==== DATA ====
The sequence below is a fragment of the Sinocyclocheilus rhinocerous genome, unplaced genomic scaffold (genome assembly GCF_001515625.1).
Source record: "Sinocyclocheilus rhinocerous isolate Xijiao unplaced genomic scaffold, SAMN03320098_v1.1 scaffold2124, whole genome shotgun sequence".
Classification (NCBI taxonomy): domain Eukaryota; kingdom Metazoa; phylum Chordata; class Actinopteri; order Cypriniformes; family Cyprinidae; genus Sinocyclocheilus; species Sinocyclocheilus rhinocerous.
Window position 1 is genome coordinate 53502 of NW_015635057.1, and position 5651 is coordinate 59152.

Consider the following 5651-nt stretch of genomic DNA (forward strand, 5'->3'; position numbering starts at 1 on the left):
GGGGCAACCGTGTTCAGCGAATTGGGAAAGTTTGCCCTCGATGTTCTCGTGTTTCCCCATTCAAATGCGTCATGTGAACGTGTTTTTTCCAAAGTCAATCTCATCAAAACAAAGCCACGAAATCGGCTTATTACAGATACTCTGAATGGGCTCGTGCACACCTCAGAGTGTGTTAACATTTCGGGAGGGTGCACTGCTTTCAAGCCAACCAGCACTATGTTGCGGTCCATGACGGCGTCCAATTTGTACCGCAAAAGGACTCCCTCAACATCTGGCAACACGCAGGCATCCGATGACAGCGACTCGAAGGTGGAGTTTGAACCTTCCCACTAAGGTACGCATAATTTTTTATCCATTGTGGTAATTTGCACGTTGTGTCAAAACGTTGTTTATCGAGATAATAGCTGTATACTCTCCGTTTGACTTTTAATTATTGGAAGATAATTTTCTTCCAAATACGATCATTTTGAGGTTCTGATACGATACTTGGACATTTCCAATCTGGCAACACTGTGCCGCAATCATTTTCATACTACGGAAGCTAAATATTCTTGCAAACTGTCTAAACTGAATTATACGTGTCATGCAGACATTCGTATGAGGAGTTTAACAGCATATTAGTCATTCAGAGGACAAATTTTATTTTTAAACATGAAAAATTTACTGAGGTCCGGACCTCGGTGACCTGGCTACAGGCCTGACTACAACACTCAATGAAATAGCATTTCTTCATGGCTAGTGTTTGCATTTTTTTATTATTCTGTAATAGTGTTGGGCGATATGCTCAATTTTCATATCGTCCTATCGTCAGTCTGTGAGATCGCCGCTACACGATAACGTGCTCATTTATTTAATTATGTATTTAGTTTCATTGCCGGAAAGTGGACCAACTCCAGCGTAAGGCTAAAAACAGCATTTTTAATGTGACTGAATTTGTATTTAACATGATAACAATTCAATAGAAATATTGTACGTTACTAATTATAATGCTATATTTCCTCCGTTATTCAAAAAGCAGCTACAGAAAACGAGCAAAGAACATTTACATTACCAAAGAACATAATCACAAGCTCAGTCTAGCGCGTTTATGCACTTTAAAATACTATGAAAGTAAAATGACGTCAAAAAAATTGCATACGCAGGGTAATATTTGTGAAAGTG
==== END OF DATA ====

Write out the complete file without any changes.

The sequence below is a fragment of the Sinocyclocheilus rhinocerous genome, unplaced genomic scaffold (genome assembly GCF_001515625.1).
Source record: "Sinocyclocheilus rhinocerous isolate Xijiao unplaced genomic scaffold, SAMN03320098_v1.1 scaffold2124, whole genome shotgun sequence".
Classification (NCBI taxonomy): domain Eukaryota; kingdom Metazoa; phylum Chordata; class Actinopteri; order Cypriniformes; family Cyprinidae; genus Sinocyclocheilus; species Sinocyclocheilus rhinocerous.
Window position 1 is genome coordinate 53502 of NW_015635057.1, and position 5651 is coordinate 59152.

Consider the following 5651-nt stretch of genomic DNA (forward strand, 5'->3'; position numbering starts at 1 on the left):
GGGGCAACCGTGTTCAGCGAATTGGGAAAGTTTGCCCTCGATGTTCTCGTGTTTCCCCATTCAAATGCGTCATGTGAACGTGTTTTTTCCAAAGTCAATCTCATCAAAACAAAGCCACGAAATCGGCTTATTACAGATACTCTGAATGGGCTCGTGCACACCTCAGAGTGTGTTAACATTTCGGGAGGGTGCACTGCTTTCAAGCCAACCAGCACTATGTTGCGGTCCATGACGGCGTCCAATTTGTACCGCAAAAGGACTCCCTCAACATCTGGCAACACGCAGGCATCCGATGACAGCGACTCGAAGGTGGAGTTTGAACCTTCCCACTAAGGTACGCATAATTTTTTATCCATTGTGGTAATTTGCACGTTGTGTCAAAACGTTGTTTATCGAGATAATAGCTGTATACTCTCCGTTTGACTTTTAATTATTGGAAGATAATTTTCTTCCAAATACGATCATTTTGAGGTTCTGATACGATACTTGGACATTTCCAATCTGGCAACACTGTGCCGCAATCATTTTCATACTACGGAAGCTAAATATTCTTGCAAACTGTCTAAACTGAATTATACGTGTCATGCAGACATTCGTATGAGGAGTTTAACAGCATATTAGTCATTCAGAGGACAAATTTTATTTTTAAACATGAAAAATTTACTGAGGTCCGGACCTCGGTGACCTGGCTACAGGCCTGACTACAACACTCAATGAAATAGCATTTCTTCATGGCTAGTGTTTGCATTTTTTTATTATTCTGTAATAGTGTTGGGCGATATGCTCAATTTTCATATCGTCCTATCGTCAGTCTGTGAGATCGCCGCTACACGATAACGTGCTCATTTATTTAATTATGTATTTAGTTTCATTGCCGGAAAGTGGACCAACTCCAGCGTAAGGCTAAAAACAGCATTTTTAATGTGACTGAATTTGTATTTAACATGATAACAATTCAATAGAAATATTGTACGTTACTAATTATAATGCTATATTTCCTCCGTTATTCAAAAAGCAGCTACAGAAAACGAGCAAAGAACATTTACATTACCAAAGAACATAATCACAAGCTCAGTCTAGCGCGTTTATGCACTTTAAAATACTATGAAAGTAAAATGACGTCAAAAAAATTGCATACGCAGGGTAATATTTGTGAAAGTG